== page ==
[Go back to The Story of the Barber's Third Brother]
'My fourth brother, the one-eyed, was a butcher at Baghdad, who sold meat and reared rams; and the notables and men of wealth used to buy meat of him, so that he amassed much wealth and got him cattle and houses. He fared thus a long while' till one day, as he was sitting in his shop, there came up to him an old man with a long beard, who laid down some money and said, "Give me meat for this." So he gave him his money's worth of meat, and the old man went away. My brother looked at the money he had paid him, and seeing that it was brilliantly white, laid it aside by itself. The old man continued to pay him frequent visits for five months, and my brother threw the money he received from him into a chest by itself. At the end of this time, he thought to take out the money to buy sheep; so he opened the chest, but found in it nothing but white paper, cut round. When he saw this, he buffeted his face and cried out, till the folk came round him and he told them his story, at which they wondered. Then he rose, as of his wont, and slaughtering a ram, hung it up within the shop; after which he cut off some of the meat and hung it up outside, saying the while, "Would God that pestilent old man would come!" And surely before long up came the old man, with his money in his hand; whereupon my brother rose and caught hold of him, crying out, "Come to my help, O Muslims, and hear what befell me with this scoundrel!" When the old man heard this, he said to him, "An thou loose me not, I will expose thee before the folk!" "In what wilt thou expose me?" asked my brother, and the other replied, "In that thou sellest man's flesh for mutton." "Thou liest, O accursed one!" cried my brother: and the old man said, "He is the accursed one who has a man hanging up in his shop." "If it be as thou sayest," rejoined my brother, "I give thee leave to take my property and my life." Then said the old man, "Ho, people of the city! an ye would prove the truth of my words, enter this man's shop." So they rushed into the shop, when they saw the ram was become a dead man hanging up and seized on my brother, crying out, "O infidel! O villain!" And his best friends fell to beating him and saying, "Dost thou give us man's flesh to eat?" Moreover, the old man struck him on the eye and put it out. Then they carried the carcase to the chief of the police, to whom said the old man, "O Amir, this fellow slaughters men and sells their flesh for mutton, and we have brought him to thee; so arise and execute the justice of God, to whom belong might and majesty!" My brother would have defended himself, but the prefect refused to hear him and sentenced him to receive five hundred blows with a stick and to forfeit all his property. And indeed, but for his wealth, they had put him to death. Then he banished him from the city and my brother fared forth at a venture, till he came to a great city, where he thought well to set up as a cobbler. So he opened a shop and fell to working for his living. One day, as he went on an occasion, he heard the tramp of horse, and enquiring the cause, was told that the King was going out to hunt and stopped to look on his state. It chanced that the King's eye met his, whereupon he bowed his head, saying, "I take refuge with God from the evil of this day!" And drawing bridle, rode back to his palace, followed by his retinue. Then he gave an order to his guards, who seized my brother and beat him grievously, till he was well-nigh dead, without telling him the reason: after which he returned to his shop, in a sorry plight, and told one of the King's household, who laughed till he fell backward and said to him, "O my brother, know that the King cannot endure the sight of a one-eyed man; especially if he be blind of the left eye, in which case, he does not let him go without killing him." When my brother heard this, he resolved to fly that city, so went forth and repaired to another country, where he was known of none. Here he abode a long while, till one day, being heavy at heart for what had befallen him, he went out to divert himself. As he was walking along, he heard the tramp of horse behind him; whereupon he exclaimed, "The judgment of God is upon me!" and looked out for a hiding-place, but found none. At last he saw a closed door, and pushing against it, it yielded and he found himself in a long corridor, in which he took refuge. Hardly had he done so, when two men laid hold of him, exclaiming, "Praise be to God, who hath delivered thee into our hands, O enemy of Allah! These three nights thou hast bereft us of sleep and given us no peace and made us taste the agonies of death!" "O folk," said my brother, "what ails you?" And they answered, "Thou givest us the change and goest about to dishonour us and to murder the master of the house! Is it not enough that thou hast brought him to beggary, thou and thy comrades? But give us up the knife, wherewith thou threatenest us every night." Then they searched him and found in his girdle the knife he used to cut leather; and he said, "O folk, have the fear of God before your eyes and maltreat me not, for know that my story is a strange one." "What is thy story?" asked they. So he told them what had befallen him, hoping that they would let him go; however, they paid no heed to what he said, but beat him and tore off his clothes, and finding on his sides the marks of beating with rods, said, "O accursed one, these scars bear witness to thy guilt!" Then they carried him to the chief of the police, whilst he said to himself, "I am undone for my sins and none can save me but God the Most High!" The prefect said to him, "O villain, what made thee enter their house with murderous intent?" "O Amir," replied my brother, "I conjure thee by Allah, hear my words and hasten not to condemn me!" But the two men said to the prefect, "Wilt thou listen to a robber, who beggars the folk and has the scars of beating on his back?" When the Amir saw the scars on my brother's sides, he said to him, "They had not done this to thee, save for some great crime." And he sentenced him to receive a hundred lashes. So they flogged him and mounting him on a camel, paraded him about the city, crying out, "This is the reward and the least of the reward of those who break into people's houses!" Then they thrust him forth the city, and he wandered at random, till I heard what had befallen him and going in search of him, questioned him of his case. So he told me all that passed and I carried him back privily to Baghdad, where I made him an allowance for his living.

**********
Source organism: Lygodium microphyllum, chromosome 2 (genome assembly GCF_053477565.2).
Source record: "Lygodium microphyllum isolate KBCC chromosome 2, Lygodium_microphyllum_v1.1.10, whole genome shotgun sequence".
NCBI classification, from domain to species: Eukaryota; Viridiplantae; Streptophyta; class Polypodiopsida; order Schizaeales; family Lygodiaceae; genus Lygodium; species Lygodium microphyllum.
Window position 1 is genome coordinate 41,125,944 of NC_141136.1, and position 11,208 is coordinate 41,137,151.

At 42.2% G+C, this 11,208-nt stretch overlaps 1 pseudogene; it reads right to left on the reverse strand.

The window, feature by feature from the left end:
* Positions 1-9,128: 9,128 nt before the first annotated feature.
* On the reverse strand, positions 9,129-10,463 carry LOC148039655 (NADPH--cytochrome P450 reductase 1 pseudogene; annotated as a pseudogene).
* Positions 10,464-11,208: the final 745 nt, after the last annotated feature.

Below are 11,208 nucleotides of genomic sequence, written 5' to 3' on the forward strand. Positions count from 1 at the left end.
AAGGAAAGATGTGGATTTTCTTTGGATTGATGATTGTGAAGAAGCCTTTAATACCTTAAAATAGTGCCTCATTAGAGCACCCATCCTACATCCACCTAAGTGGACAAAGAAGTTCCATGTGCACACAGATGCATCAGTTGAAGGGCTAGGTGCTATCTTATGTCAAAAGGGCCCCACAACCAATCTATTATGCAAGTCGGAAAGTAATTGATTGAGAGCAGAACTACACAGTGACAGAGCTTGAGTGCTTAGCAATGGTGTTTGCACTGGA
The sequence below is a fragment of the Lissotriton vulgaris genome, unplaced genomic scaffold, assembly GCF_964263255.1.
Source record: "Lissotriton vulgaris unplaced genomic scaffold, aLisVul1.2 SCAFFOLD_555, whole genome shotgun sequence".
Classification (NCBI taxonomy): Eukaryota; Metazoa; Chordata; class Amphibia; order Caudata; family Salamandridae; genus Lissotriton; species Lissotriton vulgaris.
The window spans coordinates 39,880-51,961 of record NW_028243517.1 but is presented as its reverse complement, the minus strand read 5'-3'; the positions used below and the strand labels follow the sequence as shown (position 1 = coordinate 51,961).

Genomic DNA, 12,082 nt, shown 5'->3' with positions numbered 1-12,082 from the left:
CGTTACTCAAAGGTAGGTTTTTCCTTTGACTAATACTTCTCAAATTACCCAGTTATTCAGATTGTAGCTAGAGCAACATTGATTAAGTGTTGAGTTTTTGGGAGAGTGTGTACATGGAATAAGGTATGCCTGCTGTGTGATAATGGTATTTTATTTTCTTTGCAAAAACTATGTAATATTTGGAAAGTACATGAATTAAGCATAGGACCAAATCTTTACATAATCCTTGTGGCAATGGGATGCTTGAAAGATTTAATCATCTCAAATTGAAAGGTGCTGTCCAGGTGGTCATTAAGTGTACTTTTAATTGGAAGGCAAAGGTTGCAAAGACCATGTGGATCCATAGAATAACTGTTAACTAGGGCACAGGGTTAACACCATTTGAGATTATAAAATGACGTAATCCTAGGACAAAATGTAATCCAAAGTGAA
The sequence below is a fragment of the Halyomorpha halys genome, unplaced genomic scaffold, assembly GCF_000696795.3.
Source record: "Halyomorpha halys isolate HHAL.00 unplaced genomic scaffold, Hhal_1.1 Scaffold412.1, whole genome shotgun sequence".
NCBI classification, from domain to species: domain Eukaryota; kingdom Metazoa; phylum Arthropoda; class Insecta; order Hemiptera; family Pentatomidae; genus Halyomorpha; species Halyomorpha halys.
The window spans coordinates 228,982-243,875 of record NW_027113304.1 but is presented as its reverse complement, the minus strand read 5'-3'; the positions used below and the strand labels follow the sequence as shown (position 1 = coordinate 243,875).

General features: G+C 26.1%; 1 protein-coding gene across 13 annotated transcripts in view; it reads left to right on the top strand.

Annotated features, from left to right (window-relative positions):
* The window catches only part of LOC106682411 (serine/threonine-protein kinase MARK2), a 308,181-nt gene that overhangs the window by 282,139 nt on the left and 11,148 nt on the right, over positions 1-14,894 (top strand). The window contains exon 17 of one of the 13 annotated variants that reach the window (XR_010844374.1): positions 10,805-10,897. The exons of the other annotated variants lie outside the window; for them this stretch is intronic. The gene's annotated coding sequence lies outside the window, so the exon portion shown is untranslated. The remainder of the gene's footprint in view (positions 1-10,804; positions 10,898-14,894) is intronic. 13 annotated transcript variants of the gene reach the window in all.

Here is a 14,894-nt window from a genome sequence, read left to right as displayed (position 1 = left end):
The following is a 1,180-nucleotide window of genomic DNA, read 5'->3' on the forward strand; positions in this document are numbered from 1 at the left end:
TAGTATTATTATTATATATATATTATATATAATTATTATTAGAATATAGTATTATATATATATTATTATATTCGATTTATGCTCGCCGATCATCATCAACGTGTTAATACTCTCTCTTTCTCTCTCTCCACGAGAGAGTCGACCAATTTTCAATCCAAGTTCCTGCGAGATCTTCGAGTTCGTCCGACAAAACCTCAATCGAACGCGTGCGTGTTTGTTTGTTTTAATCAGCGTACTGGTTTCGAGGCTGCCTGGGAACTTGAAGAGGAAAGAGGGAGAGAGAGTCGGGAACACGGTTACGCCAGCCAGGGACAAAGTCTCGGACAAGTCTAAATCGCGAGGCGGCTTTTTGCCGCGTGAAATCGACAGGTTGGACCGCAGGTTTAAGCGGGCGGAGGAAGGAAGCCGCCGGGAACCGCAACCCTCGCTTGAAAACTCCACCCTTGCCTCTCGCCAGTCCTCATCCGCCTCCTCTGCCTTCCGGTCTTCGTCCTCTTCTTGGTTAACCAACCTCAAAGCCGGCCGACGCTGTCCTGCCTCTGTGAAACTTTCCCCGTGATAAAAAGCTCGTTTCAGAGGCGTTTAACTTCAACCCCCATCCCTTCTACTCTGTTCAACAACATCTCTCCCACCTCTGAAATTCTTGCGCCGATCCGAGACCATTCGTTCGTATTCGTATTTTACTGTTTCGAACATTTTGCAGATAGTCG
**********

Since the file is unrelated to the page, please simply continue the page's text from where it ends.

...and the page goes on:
[Go to The Story of the Barber's Fifth Brother]
Payne, John (1842-1916). The Book of the Thousand Nights and One Night. London. 1901. Gutenberg Vol. I. Gutenberg Vol. II. Gutenberg Vol. III. Gutenberg Vol. IV. Please consult the Gutenberg edition for footnotes; the footnotes have not been included in this web version. Wollamshram Vol. V. Wollamshram Vol. VI. Wollamshram Vol. VII. Wollamshram Vol. VIII. Wollamshram Vol. IX. Please consult the Wollamshram edition for footnotes; the footnotes have not been included in this web version.
1001 Nights Hypertext. Laura Gibbs, Ph.D. This website is licensed under a Creative Commons License. The texts presented here are in the public domain. Thanks to Gene Perry for his excellent help in preparing the texts for the web. Page last updated: January 1, 2005 10:46 PM